Kobe Bryant was what we could call a prolific scorer, right? He had 10 50-plus-point games in his 2006-07 campaign. In 1961-62, Wilt had 45 50-plus-point games, 15 60-plus-point games and three 70-plus-point games -- oh, and one in which he scored 100 points. Unless the NBA introduces a 4-point shot, this isn't happening. And even then ...
Boston Celtics: Eight straight NBA titles
Active leader: Golden State Warriors (1)
You know how hard it is to win just one title in the NBA? The Shaquille O'Neal/Kobe Bryant Los Angeles Lakers managed three straight. The Stephen Curry/Klay Thompson/Draymond Green Warriors almost did it four times in a row, save for LeBron James & Co. defeating them in 2016. James, Dwyane Wade and Chris Bosh managed back-to-back titles. These were some incredible teams ... but in the modern NBA, almost every team is tough to beat come playoff time. The Celtics had the advantage of an all-time player in Bill Russell, an all-time coach in Red Auerbach, a seemingly endless array of other players who were considered legends and an NBA that had fewer than 10 teams.
Simone Biles: 19 world gymnastics gold medals
Active leader: Simone Biles
To give you a sense of how far away Biles is from her competition, the next-most-decorated gymnast in terms of world gold medals, Svetlana Khorkina, has nine. No other active women's gymnast has even two -- likely because they've had the great misfortune of competing at the same time as Biles.
Cal Ripken Jr.: 2,632 consecutive games played
Active leader: Matt Olson (296)
This is, again, one of those records that is more about how the game is played these days than anything else. Ripken was unusually durable, for sure. But these days, it's likely he would have been encouraged to take a few days off every now and then just to make sure he was well-rested.
UConn Huskies women's basketball: 111-game winning streak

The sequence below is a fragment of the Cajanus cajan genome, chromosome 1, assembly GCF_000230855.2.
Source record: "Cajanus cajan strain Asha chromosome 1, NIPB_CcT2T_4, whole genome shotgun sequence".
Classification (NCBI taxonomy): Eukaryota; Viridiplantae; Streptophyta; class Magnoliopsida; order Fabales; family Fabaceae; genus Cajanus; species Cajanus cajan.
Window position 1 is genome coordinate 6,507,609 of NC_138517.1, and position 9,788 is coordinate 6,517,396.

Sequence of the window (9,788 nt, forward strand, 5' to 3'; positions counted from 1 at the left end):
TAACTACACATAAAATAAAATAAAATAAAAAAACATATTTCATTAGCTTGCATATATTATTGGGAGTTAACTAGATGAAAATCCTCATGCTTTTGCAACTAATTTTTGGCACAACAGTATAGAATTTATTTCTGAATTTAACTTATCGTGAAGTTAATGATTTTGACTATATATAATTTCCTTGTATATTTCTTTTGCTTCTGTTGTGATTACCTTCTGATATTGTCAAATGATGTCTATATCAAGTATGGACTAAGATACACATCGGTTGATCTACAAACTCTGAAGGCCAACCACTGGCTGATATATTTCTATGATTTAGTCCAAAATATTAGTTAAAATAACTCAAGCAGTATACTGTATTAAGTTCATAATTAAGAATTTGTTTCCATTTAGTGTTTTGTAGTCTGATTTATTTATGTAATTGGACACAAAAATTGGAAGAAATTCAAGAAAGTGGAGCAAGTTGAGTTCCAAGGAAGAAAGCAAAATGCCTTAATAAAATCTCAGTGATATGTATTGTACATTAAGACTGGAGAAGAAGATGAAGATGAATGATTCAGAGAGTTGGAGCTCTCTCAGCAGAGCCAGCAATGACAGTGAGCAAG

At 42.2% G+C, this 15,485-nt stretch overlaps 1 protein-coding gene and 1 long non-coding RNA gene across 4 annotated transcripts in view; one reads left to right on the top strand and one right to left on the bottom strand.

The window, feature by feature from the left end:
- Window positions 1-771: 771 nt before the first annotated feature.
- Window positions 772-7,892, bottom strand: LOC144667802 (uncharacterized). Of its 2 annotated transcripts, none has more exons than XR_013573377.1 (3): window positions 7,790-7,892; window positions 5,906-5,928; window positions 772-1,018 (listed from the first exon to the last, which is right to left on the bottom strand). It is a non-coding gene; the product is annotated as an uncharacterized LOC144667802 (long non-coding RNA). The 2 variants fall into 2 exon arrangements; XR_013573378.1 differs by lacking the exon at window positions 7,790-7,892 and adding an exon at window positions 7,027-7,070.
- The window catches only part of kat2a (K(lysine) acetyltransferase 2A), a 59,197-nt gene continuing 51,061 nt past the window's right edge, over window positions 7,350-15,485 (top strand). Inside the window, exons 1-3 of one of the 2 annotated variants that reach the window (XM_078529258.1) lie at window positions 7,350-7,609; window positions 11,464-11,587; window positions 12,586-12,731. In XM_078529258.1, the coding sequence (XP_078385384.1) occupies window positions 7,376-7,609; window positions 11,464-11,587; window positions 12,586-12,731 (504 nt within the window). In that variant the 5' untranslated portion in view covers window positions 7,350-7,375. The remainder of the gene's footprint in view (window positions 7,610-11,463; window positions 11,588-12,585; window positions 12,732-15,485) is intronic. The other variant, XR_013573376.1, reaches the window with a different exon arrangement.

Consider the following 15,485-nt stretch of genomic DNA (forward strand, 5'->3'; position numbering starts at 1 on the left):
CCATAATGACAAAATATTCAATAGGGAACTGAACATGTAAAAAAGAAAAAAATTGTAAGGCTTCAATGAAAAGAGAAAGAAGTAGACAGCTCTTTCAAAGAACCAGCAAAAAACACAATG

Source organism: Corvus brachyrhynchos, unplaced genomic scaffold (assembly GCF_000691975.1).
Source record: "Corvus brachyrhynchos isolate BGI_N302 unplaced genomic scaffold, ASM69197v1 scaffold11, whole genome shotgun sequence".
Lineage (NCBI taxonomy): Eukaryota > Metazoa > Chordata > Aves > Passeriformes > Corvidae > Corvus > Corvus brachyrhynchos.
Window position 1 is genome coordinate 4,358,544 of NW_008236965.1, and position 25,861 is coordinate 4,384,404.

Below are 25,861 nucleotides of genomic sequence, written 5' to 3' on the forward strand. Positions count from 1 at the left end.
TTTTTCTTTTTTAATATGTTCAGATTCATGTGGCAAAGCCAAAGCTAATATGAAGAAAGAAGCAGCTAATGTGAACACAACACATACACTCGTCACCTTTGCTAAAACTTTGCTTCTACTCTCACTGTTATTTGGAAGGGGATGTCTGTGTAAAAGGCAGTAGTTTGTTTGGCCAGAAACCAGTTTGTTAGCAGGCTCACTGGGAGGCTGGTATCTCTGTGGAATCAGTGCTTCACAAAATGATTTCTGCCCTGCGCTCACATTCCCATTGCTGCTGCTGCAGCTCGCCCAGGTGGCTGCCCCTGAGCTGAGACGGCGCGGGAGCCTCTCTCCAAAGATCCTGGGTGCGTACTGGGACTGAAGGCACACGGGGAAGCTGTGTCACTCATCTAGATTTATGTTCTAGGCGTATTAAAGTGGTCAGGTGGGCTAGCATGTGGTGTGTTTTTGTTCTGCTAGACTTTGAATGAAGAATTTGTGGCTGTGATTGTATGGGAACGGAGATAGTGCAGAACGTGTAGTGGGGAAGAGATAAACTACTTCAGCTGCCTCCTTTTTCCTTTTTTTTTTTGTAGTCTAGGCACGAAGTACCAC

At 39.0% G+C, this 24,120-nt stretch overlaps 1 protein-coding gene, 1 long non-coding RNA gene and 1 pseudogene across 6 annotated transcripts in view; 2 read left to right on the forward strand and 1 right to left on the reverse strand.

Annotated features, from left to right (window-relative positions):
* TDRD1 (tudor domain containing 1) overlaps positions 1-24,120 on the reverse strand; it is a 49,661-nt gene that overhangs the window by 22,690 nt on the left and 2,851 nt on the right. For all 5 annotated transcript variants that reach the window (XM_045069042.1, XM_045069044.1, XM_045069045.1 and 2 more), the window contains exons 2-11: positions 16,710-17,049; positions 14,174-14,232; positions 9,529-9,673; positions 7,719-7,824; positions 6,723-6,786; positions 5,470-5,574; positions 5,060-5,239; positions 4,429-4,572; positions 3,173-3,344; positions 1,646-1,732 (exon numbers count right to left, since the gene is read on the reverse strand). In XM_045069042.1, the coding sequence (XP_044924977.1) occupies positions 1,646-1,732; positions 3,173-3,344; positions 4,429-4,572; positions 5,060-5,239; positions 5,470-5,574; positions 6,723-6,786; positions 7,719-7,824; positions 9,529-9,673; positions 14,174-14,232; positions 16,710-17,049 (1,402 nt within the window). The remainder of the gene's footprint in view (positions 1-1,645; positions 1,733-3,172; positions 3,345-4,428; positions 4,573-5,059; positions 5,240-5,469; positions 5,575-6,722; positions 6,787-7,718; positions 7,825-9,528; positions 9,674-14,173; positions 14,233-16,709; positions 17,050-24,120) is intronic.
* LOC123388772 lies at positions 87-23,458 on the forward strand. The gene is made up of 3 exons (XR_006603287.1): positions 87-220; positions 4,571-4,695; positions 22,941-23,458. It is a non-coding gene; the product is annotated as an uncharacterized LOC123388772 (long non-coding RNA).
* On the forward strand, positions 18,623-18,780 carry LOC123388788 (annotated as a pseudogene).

The next-highest streak on this list (90) also is held by the UConn Huskies, so if we're going to see it broken ever again, it's probably going to happen out of Storrs, Connecticut. Although, realistically, Geno Auriemma's squads have been so historically dominant that it's hard to see even a new version of them going on such an absurd undefeated streak again.
Rickey Henderson: 1,406 career stolen bases
Active leader: Dee Strange-Gordon (336)
Baseball writer Bill James once said that if you split Rickey Henderson in two, you'd have two Hall of Famers. Well, if you split him in four, you'd still have a guy with more stolen bases than the current active leader. People still do put up big stolen-base campaigns; Jose Reyes stole 78 as recently as 2007. But Henderson's sheer consistency and longevity make this record unreachable. To put it another way, someone stealing 78 bases a year would have to keep that mark up for more than 18 seasons to break Henderson's record.
Michael Phelps: 28 Olympic medals
Active leader: Arianna Fontana (11)
Not only does Phelps have the most Olympic medals ever, he also holds the records in gold medals (23) and individual gold medals in a single Olympics (eight, at the 2008 Beijing Games). Swimming has a lot of events and therefore a lot of opportunities to win, but Phelps' dominance remains unmatched by any other Olympian.